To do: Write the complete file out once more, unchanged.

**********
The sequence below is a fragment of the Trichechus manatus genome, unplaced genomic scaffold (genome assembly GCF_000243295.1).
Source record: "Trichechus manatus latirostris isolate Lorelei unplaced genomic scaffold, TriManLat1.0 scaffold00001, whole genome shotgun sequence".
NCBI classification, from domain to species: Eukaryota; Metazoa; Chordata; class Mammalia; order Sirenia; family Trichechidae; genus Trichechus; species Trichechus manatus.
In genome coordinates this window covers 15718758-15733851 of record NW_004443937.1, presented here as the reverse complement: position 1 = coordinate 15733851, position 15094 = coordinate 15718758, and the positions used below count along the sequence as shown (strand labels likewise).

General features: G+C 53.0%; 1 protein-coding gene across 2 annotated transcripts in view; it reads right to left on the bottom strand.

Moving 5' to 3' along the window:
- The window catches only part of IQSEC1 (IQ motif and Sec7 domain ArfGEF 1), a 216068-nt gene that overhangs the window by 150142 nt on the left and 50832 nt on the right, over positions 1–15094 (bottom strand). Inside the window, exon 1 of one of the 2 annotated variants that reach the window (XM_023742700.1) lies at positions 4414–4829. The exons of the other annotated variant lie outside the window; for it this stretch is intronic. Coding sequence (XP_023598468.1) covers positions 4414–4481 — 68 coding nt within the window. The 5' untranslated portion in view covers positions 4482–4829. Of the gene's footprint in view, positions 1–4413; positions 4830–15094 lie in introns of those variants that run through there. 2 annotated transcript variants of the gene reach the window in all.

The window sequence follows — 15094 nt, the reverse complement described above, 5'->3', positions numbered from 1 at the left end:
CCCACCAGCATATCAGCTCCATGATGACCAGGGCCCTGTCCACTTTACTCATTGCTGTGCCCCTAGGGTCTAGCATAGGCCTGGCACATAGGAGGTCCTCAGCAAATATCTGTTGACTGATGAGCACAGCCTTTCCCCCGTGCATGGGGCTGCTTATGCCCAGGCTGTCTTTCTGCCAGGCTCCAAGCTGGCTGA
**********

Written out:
The sequence below is a fragment of the Trichechus manatus genome, unplaced genomic scaffold (genome assembly GCF_000243295.1).
Source record: "Trichechus manatus latirostris isolate Lorelei unplaced genomic scaffold, TriManLat1.0 scaffold00001, whole genome shotgun sequence".
NCBI classification, from domain to species: Eukaryota; Metazoa; Chordata; class Mammalia; order Sirenia; family Trichechidae; genus Trichechus; species Trichechus manatus.
In genome coordinates this window covers 15718758-15733851 of record NW_004443937.1, presented here as the reverse complement: position 1 = coordinate 15733851, position 15094 = coordinate 15718758, and the positions used below count along the sequence as shown (strand labels likewise).

General features: G+C 53.0%; 1 protein-coding gene across 2 annotated transcripts in view; it reads right to left on the bottom strand.

Moving 5' to 3' along the window:
- The window catches only part of IQSEC1 (IQ motif and Sec7 domain ArfGEF 1), a 216068-nt gene that overhangs the window by 150142 nt on the left and 50832 nt on the right, over positions 1–15094 (bottom strand). Inside the window, exon 1 of one of the 2 annotated variants that reach the window (XM_023742700.1) lies at positions 4414–4829. The exons of the other annotated variant lie outside the window; for it this stretch is intronic. Coding sequence (XP_023598468.1) covers positions 4414–4481 — 68 coding nt within the window. The 5' untranslated portion in view covers positions 4482–4829. Of the gene's footprint in view, positions 1–4413; positions 4830–15094 lie in introns of those variants that run through there. 2 annotated transcript variants of the gene reach the window in all.

The window sequence follows — 15094 nt, the reverse complement described above, 5'->3', positions numbered from 1 at the left end:
CCCACCAGCATATCAGCTCCATGATGACCAGGGCCCTGTCCACTTTACTCATTGCTGTGCCCCTAGGGTCTAGCATAGGCCTGGCACATAGGAGGTCCTCAGCAAATATCTGTTGACTGATGAGCACAGCCTTTCCCCCGTGCATGGGGCTGCTTATGCCCAGGCTGTCTTTCTGCCAGGCTCCAAGCTGGCTGA